Iran exported much of its condensate to Asia, with South Korea and Japan being major customers, but US sanctions in 2018 led to a sharp decline in the exports.
The sudden halt meant Iran had to store large volumes of condensate in oil tankers, incurring high demurrage costs, but the country largely avoided the expense and disruption thanks to the operation of two major refineries in the country.
Zangeneh said on Monday all Iranian condensate exports will stop in the current Persian year that ends in March 2021. They will be processed in the Persian Gulf Star and Siraf condensate refineries to produce gasoline and naphtha.
Naphtha is a gasoline blending component and a feedstock for plastics and other petrochemical products. Asian customers favor Iran’s South Pars condensate for its rich naphtha yield compared to other grades.
South Korea was the biggest client of Iranian condensate with 300,000 barrels per day (bpd), but the country stopped the imports even before the US sanctions came into effect in November 2018. The United States is reportedly pushing its condensate and also naphtha on South Korea.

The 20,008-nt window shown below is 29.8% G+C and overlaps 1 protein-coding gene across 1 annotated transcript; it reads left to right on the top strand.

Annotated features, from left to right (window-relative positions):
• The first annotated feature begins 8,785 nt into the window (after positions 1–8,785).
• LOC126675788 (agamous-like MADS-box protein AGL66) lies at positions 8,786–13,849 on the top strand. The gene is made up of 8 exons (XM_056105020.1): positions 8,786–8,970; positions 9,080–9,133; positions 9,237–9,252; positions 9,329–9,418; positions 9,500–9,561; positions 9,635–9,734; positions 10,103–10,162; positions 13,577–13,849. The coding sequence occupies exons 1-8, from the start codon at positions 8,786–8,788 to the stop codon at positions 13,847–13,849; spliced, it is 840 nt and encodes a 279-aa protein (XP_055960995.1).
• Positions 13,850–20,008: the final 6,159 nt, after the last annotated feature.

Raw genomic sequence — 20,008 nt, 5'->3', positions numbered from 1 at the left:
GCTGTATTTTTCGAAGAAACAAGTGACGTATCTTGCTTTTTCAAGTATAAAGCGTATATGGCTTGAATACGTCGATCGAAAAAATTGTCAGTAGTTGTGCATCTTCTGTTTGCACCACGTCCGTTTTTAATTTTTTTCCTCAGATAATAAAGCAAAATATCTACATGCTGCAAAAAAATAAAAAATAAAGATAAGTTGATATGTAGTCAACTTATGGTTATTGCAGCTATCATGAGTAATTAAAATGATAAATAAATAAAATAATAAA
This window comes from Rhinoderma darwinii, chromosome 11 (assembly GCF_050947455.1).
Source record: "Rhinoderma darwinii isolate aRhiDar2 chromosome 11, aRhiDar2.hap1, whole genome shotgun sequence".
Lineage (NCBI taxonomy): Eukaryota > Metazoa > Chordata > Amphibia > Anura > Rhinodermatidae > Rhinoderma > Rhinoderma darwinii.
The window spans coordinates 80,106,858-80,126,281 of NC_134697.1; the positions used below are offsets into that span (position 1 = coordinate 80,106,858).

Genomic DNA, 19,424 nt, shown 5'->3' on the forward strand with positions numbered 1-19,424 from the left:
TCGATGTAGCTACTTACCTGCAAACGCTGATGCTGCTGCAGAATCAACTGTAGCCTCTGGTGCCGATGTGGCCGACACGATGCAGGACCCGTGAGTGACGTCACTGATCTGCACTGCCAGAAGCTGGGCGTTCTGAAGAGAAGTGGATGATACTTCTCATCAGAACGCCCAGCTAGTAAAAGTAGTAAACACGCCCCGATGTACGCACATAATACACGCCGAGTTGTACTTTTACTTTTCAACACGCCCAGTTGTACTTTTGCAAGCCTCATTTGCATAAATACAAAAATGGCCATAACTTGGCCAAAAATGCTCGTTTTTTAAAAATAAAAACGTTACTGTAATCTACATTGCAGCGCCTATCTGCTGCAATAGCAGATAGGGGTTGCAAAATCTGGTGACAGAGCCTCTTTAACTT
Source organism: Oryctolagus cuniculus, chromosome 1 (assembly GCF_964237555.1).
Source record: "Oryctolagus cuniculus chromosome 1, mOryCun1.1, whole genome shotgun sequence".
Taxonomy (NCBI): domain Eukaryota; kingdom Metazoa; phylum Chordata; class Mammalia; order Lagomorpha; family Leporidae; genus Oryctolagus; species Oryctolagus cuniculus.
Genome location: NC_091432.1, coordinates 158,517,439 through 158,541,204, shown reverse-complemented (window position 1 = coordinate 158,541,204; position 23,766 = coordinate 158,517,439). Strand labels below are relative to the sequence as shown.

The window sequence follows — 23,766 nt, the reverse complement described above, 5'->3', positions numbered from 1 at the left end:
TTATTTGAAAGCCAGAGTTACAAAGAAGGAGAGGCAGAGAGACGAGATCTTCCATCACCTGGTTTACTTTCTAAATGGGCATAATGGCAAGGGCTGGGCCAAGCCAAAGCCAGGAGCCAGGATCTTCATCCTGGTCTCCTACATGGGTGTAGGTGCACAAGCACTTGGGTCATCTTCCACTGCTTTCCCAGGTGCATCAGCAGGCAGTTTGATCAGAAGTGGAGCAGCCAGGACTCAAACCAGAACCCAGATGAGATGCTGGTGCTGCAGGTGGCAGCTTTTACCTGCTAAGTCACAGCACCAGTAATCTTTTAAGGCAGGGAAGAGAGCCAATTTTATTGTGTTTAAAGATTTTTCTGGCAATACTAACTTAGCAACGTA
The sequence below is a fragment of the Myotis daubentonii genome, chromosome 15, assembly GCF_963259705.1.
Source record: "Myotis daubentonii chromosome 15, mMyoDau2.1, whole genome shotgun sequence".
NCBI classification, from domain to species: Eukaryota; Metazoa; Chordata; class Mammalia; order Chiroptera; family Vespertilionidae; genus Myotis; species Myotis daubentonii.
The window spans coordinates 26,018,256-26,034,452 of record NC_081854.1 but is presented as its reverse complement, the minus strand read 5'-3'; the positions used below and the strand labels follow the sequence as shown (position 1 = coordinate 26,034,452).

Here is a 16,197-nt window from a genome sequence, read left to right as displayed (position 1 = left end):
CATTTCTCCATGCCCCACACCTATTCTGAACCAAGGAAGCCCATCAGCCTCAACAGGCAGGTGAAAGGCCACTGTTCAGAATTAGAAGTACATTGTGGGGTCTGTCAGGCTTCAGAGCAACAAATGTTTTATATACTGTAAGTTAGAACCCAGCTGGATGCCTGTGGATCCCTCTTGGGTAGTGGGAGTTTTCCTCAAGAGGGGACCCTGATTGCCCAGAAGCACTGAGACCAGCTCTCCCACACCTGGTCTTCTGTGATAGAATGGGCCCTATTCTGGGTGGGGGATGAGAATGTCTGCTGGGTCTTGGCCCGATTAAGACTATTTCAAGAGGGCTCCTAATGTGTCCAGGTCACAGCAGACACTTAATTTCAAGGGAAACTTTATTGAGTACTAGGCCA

Before February, about 130,000 bpd of Iran’s gas condensate was used in its petrochemical plants, while another 80,000 bpd went to domestic condensate refineries not including the Persian Gulf Star.
The Persian Gulf Star Refinery currently receives 420,000 bpd of gas condensates. Its third phase was opened in February which made Iran self-sufficient in gasoline. The completion of the fourth phase will open another 60,000 bpd capacity for condensate feedstock.
Iran is building another refinery, the $2.8 billion Siraf plant, with a capacity to process 360,000 bpd of gas condensate. It includes six processing units, each with a capacity to turn 60,000 bpd of condensate into better value-added products.
The country expects its condensate production to hit 1 million bpd.
The launch of the Persian Gulf Star Refinery’s third phase in February also raised the overall gasoline production capacity to 105 million liters a day.